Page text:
Zorn depicts the Sidi Abderrahman Mosque in Algiers, Algeria. According to Cook’s Practical Guide to Algiers, Algeria, and Tunisia (1904), 'With the exception of the Djama el Kebir…this is the oldest religious building in Algiers…. The marabout [popular saint] Abd er Rahman et Thalebi was born in 1387 and died in 1471. The mosque was built between these dates and contains his tomb, over which are hung silk banners, ostrich eggs, etc., and on which lights are kept burning.' Auguste Renoir had painted a very similar view of the Abderrahman mosque five years earlier, in 1882.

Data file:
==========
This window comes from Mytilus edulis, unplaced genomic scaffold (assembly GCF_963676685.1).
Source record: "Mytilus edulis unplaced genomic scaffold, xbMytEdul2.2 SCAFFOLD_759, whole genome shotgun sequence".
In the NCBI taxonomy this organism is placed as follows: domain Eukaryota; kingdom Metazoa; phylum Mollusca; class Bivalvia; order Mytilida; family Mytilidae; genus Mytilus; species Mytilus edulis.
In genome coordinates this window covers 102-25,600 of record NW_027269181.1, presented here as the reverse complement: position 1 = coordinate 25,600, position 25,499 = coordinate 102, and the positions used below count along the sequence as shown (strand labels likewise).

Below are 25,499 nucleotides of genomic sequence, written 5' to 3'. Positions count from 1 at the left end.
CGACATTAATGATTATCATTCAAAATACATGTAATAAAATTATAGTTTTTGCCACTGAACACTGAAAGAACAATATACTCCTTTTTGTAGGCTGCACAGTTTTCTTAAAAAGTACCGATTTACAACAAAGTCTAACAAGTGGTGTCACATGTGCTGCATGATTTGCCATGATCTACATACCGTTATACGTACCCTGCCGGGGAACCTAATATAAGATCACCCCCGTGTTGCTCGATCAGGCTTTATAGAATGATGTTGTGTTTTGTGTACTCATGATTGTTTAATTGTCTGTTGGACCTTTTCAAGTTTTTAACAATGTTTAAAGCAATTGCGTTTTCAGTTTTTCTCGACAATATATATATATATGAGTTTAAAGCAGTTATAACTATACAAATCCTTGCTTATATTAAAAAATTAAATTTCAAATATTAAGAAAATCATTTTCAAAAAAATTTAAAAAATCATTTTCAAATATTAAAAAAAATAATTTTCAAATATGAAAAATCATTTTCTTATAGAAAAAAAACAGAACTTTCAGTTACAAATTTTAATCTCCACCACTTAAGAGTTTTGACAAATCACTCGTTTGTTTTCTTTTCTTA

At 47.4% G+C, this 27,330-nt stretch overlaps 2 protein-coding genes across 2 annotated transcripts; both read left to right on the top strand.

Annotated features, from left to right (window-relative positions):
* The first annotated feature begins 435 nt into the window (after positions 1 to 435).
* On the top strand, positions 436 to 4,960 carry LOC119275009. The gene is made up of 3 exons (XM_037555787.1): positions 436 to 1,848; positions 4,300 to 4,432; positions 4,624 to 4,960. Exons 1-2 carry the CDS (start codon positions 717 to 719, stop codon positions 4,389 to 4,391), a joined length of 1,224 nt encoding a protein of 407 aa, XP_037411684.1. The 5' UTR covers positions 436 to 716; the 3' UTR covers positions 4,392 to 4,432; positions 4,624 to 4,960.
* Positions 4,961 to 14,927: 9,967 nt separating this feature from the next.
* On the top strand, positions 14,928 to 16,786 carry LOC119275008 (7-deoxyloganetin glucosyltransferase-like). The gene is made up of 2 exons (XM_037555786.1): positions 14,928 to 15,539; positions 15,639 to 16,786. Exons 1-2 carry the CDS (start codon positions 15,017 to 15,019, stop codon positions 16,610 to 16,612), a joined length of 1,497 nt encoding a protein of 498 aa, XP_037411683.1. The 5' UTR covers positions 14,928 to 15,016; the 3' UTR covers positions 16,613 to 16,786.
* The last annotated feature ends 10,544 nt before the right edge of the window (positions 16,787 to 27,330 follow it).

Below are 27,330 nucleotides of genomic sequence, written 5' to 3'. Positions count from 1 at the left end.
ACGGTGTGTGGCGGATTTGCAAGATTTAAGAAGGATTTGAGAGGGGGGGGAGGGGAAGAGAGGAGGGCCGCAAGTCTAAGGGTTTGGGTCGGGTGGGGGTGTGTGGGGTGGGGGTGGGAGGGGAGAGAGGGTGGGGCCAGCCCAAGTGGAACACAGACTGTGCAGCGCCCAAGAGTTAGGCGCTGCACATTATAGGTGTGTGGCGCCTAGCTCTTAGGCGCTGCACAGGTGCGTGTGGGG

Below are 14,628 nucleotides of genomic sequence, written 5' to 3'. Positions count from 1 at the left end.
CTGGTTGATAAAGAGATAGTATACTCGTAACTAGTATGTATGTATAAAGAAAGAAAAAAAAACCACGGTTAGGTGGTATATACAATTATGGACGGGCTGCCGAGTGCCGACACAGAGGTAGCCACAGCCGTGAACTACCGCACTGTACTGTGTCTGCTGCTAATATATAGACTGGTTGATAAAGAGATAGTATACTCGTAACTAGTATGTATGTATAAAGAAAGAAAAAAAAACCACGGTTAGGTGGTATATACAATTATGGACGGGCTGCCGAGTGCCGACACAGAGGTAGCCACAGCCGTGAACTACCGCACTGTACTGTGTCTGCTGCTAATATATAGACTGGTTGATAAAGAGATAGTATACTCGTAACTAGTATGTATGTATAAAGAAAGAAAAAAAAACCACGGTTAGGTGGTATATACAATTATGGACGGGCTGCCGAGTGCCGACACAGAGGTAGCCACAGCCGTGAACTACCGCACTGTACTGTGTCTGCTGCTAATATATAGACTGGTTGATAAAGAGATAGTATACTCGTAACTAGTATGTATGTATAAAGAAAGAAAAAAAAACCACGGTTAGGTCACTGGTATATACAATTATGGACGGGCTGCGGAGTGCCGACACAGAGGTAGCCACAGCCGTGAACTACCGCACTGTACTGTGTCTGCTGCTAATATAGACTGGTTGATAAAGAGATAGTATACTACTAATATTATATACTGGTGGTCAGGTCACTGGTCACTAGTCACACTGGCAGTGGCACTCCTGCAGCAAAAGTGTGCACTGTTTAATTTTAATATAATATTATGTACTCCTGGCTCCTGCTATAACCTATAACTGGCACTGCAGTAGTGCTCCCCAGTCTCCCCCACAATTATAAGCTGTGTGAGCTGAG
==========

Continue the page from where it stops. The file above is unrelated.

The watercolour's first owner was the German-born, London-based banker and industrialist Ernest Cassel, one of Zorn's earliest and most important patrons during his London years (1881-87), and whose introductions to members of high society led to numerous portrait commissions on both sides of the Channel, including Cassel's own (fig. 1). It is possible that the present work, which would have held sentimental value to Zorn having been made during his honeymoon, was a gift to Cassel in recognition of his unwavering support.
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